28-30: Haro (La Rioja) – Batalla del Vino: Wine fight. Need I say more?
30-July 2: Lugo (Galicia) – Arde Lucus Roman Revival Festival: Forget frat parties. Grab your toga and head up to Galicia for a real taste of ancient Rome. Participate in banquets, battles, circuses, and more.
5-August 27: Mérida (Extremadura) – Festival Internacional de Teatro Clásico: Mérida is home to a spectacular Roman theatre. Every summer, it hosts a classical theatre festival for visitors to enjoy the epic stories of the ancient world.
6-14: Pamplona – San Fermín*: Possibly the most well-known festival in Spain, San Fermín is where you’ll find the famous running of the bulls.
15-31: Santiago de Compostela – Fiestas del Apóstol Santiago: While July 25 is actually the most important day of the festival, the city of Santiago celebrates before and after. The festival commemorates Saint James, the patron saint of Spain.
24-30: Tudela (Navarra) – Fiestas de Santa Ana*: Tudela honours its patron saint, Saint Anne, with traditional dances, processions, and bullfights.
11-15: Madrid – Fiestas de la Paloma: La Virgen de la Paloma is considered the “popular patron” of Madrid. Firefighters parade around carrying her picture and the people of Madrid dance traditional chotis.
12-19: Málaga – Feria de Málaga*: Very similar to other Andalusian fairs.
15-21: Barcelona – La Festa Major de Gracia: What started as a celebration solely for residents of the Gracia neighbourhood has grown into a massive festival hosting over one million visitors per year.
30: Buñol (Valencia) – La Tomatina: Ever feel the desire to mercilessly hurl tomatoes at people’s heads? Now’s your chance. Invite your enemies.
7-15: Salamanca – Ferias y Fiestas de Salamanca: Salamanca honours the Virgin of the Meadow every 8th of September. During the week of celebrations, you’ll find processions, street food, and musical performances.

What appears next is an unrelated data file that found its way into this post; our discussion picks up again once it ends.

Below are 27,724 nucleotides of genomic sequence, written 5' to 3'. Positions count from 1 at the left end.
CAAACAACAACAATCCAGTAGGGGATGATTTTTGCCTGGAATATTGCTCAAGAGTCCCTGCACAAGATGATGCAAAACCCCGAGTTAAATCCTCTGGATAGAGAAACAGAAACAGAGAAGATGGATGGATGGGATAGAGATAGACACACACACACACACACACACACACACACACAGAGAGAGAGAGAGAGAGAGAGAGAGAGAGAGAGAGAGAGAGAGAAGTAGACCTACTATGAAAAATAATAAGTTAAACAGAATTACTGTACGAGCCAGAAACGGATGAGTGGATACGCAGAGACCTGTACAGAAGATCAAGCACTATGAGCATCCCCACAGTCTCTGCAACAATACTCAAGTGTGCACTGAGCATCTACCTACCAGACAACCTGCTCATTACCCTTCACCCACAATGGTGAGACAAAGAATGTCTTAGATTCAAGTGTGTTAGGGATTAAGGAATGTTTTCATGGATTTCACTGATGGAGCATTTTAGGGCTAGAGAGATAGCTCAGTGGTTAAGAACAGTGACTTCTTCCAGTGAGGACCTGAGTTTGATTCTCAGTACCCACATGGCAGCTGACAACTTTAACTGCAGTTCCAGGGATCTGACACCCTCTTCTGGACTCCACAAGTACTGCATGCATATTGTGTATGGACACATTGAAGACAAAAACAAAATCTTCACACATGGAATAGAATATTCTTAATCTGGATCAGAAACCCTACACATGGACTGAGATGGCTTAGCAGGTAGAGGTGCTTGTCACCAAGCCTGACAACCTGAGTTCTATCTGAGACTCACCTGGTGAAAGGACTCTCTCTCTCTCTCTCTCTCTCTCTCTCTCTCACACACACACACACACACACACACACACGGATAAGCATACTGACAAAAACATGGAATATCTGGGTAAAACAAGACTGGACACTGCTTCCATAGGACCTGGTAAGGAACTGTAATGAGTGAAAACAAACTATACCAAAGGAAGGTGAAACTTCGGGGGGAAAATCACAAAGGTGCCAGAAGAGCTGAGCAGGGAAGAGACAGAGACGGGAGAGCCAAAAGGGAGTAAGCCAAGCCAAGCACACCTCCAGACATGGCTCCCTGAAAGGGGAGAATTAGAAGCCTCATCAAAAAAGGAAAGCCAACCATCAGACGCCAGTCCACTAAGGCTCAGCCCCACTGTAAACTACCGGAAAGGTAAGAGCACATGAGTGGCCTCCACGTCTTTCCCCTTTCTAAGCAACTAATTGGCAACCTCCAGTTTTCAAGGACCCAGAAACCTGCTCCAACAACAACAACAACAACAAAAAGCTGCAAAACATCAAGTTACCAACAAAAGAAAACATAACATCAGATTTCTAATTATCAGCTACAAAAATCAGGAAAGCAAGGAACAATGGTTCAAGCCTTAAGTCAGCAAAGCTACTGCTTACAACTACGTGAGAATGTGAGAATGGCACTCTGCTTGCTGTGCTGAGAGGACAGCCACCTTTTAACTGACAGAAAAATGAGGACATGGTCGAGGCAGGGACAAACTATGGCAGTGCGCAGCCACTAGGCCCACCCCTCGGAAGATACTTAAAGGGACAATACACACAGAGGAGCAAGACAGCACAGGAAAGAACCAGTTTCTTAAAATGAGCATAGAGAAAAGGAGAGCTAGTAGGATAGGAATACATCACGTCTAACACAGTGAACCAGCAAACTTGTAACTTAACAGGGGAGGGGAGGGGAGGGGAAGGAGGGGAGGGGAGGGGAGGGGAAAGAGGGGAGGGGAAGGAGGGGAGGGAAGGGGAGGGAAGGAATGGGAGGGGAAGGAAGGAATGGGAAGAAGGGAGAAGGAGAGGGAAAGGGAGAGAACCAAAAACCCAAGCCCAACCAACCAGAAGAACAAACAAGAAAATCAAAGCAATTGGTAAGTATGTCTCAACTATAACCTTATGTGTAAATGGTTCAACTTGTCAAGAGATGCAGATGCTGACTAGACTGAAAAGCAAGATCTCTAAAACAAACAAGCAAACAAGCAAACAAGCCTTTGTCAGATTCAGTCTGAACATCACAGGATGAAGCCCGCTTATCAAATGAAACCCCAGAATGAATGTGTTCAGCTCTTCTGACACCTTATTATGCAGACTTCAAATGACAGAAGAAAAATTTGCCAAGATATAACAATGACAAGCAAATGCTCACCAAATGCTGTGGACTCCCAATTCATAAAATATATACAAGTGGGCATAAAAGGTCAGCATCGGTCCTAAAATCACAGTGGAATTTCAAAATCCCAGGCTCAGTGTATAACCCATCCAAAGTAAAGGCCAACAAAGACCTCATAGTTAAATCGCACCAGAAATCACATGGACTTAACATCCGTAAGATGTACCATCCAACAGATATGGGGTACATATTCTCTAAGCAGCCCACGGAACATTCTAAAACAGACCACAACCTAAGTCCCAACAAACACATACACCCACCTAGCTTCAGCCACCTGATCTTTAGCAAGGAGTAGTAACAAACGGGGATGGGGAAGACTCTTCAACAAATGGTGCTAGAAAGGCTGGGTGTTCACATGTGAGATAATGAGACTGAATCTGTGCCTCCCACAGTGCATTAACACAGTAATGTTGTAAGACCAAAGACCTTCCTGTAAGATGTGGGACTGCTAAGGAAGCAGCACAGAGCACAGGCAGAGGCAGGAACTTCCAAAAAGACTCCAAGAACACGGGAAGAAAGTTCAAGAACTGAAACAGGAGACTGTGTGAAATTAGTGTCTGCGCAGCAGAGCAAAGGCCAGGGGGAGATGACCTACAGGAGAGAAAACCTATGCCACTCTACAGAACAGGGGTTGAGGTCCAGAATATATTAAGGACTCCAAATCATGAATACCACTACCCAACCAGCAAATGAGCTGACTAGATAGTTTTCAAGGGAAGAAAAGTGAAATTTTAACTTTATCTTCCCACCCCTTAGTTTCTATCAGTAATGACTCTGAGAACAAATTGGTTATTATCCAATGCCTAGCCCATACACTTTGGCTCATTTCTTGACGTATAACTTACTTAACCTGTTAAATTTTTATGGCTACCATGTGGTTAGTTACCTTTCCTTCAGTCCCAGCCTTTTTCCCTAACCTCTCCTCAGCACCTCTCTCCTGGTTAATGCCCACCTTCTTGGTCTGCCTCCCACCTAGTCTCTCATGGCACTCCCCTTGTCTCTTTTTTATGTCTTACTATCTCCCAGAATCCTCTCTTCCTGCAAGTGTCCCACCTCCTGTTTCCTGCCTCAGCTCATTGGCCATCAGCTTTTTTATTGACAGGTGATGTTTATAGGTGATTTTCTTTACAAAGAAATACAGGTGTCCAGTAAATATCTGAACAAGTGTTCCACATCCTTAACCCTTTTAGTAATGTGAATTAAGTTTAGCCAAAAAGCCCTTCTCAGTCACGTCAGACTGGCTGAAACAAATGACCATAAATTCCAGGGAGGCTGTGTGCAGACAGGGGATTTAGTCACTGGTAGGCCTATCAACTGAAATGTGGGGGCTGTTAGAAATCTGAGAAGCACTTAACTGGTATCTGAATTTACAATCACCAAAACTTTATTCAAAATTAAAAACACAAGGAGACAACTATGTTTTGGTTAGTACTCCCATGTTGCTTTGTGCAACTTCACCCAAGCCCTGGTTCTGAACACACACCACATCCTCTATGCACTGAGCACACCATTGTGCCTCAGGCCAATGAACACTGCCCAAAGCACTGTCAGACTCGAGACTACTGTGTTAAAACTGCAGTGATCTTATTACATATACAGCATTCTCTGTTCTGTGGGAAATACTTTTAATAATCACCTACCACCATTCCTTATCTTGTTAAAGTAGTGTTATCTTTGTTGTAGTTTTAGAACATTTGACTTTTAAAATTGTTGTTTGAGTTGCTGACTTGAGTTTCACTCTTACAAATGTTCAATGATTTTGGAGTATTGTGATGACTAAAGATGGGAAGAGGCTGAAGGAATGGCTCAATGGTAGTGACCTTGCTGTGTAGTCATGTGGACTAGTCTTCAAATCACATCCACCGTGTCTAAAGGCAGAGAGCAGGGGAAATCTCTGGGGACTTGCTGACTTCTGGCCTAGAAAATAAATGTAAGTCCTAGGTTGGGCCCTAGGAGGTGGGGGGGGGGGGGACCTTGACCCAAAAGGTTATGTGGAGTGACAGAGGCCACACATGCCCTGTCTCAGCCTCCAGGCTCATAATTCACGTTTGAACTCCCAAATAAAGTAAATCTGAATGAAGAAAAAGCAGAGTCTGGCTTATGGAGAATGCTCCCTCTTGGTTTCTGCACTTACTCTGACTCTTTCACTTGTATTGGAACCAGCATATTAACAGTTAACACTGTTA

7-15: Zaragoza – Fiestas de Pilar: Virgin Mary of the Pillar is Zaragoza’s patron saint. Festivalgoers honour her with an offering of flowers and later fruits. This seems to be one of the more religious festivals with several well-attended Masses throughout the week.
27-November 5: Girona – Fires de Sant Narcís: Girona heats up in the fall with the Saint Narcis Fair. Look out for colossal papier mâché figures at this party.
*I do not encourage attendance to these festivals or specific events held within them due to their inhumane treatment of animals. However, they (sadly) remain an important part of Spanish culture, which is why I have included them here.
When people think of partying in Spain, they think Ibiza and Benidorm, but the country is so much more than that. Spain lives and breathes festivals. Its identity is so deeply rooted in fiestas that sometimes it seems like they play more than they work. I rather like the idea of celebrating any chance we can, though. In North America, we spend so much of our precious time working and not enough time appreciating our culture.
Ask a Spanish person why a particular festival exists and they might say something like, “I don’t know, but it’s a chance to get out and enjoy life.” This is the essence of fiestas in 2017: not honouring saints or seasons or flowers, but taking a moment to celebrate the beauty of living where they do.
Have you been to a festival in Spain? What did you think? If not, which one would you like to attend? Let me know in the comments!
A special thank you goes out to the members of the Auxiliares de Conversación 2016-17 Facebook group for providing me with suggestions of their favourite festivals.